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Am J Public Health. 2008 Aug;98(8):1503-9. Epub 2007 Nov 29.

Results of the 2004 National Worksite Health Promotion Survey.

Author information

  • 1Department of Health Behavior and Health Education, School of Public Health, University of North Carolina, CB #7440, Chapel Hill, NC 27599-7440, USA. linnan@email.unc.edu

Abstract

OBJECTIVES:

We examined worksite health promotion programs, policies, and services to monitor the achievement of the Healthy People 2010 worksite-related goal of 75% of worksites offering a comprehensive worksite health promotion program.

METHODS:

We conducted a nationally representative, cross-sectional telephone survey of worksite health promotion programs stratified by worksite size and industry type. Techniques appropriate for analyzing complex surveys were used to compute point estimates, confidence intervals, and multivariate statistics.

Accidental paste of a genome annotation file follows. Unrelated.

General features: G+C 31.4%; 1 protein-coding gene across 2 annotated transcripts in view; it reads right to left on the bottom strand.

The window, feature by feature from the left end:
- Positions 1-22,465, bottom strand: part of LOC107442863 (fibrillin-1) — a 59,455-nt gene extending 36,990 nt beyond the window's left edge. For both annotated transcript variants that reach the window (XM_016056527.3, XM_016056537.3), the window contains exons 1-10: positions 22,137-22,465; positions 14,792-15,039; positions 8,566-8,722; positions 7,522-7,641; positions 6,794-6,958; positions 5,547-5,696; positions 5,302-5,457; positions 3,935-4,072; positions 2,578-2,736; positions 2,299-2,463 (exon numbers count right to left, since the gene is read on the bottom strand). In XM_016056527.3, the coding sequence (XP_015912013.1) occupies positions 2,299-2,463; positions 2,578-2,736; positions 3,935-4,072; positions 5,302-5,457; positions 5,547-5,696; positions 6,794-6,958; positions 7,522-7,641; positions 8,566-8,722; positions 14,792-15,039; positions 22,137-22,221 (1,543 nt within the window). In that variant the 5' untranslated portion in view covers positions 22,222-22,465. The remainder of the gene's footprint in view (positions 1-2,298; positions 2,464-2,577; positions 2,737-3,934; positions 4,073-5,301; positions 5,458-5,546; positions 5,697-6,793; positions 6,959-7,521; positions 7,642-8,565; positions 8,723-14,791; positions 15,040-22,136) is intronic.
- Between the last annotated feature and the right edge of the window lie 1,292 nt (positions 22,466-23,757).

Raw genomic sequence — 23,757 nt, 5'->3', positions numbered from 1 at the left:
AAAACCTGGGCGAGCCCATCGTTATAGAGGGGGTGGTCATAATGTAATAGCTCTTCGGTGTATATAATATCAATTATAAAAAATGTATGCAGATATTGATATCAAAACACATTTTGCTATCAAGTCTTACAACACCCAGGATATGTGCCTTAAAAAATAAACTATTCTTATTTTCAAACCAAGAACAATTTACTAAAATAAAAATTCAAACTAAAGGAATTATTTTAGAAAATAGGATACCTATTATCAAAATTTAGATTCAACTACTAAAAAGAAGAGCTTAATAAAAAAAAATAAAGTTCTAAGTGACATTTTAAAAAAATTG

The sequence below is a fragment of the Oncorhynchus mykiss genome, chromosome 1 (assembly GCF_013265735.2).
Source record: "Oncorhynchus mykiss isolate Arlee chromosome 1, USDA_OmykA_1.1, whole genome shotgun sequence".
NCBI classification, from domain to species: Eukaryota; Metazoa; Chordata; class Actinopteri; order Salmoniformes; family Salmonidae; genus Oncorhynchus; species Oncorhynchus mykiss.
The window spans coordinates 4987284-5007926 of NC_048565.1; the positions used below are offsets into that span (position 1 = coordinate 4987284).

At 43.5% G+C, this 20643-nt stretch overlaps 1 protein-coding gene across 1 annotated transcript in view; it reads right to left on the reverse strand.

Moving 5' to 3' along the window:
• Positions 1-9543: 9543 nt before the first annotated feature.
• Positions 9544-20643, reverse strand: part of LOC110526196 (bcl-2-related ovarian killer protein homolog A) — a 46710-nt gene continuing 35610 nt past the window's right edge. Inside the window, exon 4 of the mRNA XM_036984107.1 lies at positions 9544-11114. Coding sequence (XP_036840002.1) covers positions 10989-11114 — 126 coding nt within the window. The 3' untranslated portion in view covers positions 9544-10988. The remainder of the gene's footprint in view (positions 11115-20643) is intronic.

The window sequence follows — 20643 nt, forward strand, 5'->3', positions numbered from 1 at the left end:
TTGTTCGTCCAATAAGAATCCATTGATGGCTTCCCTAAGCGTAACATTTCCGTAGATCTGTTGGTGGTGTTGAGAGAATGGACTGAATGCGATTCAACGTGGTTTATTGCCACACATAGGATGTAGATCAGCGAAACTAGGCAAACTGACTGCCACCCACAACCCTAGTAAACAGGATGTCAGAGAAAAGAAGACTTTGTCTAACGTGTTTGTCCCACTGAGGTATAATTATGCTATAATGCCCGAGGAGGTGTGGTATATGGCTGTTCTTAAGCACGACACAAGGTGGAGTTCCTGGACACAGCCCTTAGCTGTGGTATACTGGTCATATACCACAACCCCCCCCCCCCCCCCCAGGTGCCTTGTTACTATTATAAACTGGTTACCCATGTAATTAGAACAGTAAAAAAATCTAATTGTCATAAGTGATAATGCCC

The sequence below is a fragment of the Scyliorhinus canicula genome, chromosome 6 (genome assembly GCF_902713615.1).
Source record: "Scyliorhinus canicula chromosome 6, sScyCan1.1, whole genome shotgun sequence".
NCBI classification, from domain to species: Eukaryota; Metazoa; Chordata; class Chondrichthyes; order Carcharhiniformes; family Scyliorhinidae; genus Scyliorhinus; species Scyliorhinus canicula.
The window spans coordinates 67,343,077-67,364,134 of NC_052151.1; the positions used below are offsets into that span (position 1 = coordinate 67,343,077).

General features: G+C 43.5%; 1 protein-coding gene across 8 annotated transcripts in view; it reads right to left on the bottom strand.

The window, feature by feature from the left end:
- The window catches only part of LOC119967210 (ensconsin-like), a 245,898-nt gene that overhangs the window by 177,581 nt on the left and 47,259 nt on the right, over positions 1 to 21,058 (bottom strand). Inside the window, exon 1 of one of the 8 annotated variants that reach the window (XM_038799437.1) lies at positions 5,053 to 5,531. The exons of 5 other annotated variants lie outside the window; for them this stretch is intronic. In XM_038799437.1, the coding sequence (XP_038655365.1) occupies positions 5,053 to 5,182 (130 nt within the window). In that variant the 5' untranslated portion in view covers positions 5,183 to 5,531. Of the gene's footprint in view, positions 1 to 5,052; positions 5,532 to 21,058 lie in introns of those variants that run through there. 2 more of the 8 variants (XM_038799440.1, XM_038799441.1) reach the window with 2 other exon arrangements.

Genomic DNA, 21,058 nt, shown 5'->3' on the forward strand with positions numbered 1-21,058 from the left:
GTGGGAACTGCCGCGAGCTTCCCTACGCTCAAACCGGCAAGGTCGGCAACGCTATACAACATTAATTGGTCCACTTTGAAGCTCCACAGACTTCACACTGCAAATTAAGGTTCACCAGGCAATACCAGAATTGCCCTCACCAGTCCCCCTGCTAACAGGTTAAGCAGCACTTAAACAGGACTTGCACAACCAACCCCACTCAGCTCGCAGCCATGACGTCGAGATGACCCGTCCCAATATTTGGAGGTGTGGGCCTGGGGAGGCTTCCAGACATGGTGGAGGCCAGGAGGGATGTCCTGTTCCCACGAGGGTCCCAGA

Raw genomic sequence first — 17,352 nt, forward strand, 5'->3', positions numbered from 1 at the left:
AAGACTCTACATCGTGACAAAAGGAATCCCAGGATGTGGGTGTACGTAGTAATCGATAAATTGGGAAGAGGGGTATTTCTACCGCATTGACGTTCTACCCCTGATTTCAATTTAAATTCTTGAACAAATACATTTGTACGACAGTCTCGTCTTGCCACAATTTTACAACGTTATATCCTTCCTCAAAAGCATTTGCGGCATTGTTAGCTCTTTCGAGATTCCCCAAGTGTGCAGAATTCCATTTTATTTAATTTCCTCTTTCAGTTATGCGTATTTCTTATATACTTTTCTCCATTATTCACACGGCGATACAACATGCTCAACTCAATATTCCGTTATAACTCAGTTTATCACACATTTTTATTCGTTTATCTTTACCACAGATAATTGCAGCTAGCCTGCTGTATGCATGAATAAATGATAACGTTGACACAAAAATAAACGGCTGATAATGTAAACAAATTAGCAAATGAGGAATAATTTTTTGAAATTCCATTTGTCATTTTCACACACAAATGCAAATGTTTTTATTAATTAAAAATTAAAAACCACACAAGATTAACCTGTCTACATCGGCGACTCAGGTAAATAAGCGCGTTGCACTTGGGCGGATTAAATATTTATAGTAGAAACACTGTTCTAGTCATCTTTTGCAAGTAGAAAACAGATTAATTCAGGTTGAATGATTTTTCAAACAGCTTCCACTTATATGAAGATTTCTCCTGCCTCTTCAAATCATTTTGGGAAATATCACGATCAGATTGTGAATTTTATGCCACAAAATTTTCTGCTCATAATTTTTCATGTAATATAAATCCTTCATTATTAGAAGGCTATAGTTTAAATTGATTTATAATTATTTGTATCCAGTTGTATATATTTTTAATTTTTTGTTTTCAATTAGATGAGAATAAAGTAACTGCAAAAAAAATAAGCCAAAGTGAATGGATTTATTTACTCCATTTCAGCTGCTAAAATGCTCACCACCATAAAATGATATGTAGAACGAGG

RESULTS:

Worksites with more than 750 employees consistently offered more programs, policies, and services than did smaller worksites. Only 6.9% of responding worksites offered a comprehensive worksite health promotion program. Sites with a staff person dedicated to and responsible for health promotion were significantly more likely to offer a comprehensive program, and sites in the agriculture and mining or financial services sector were significantly less likely than those in other industry sectors to offer such a program.

CONCLUSIONS:

Increasing the number, quality, and types of health promotion programs at worksites, especially smaller worksites, remains an important public health goal.

PMID:
18048790
[PubMed - indexed for MEDLINE]
PMCID:
PMC2446449
Free PMC Article
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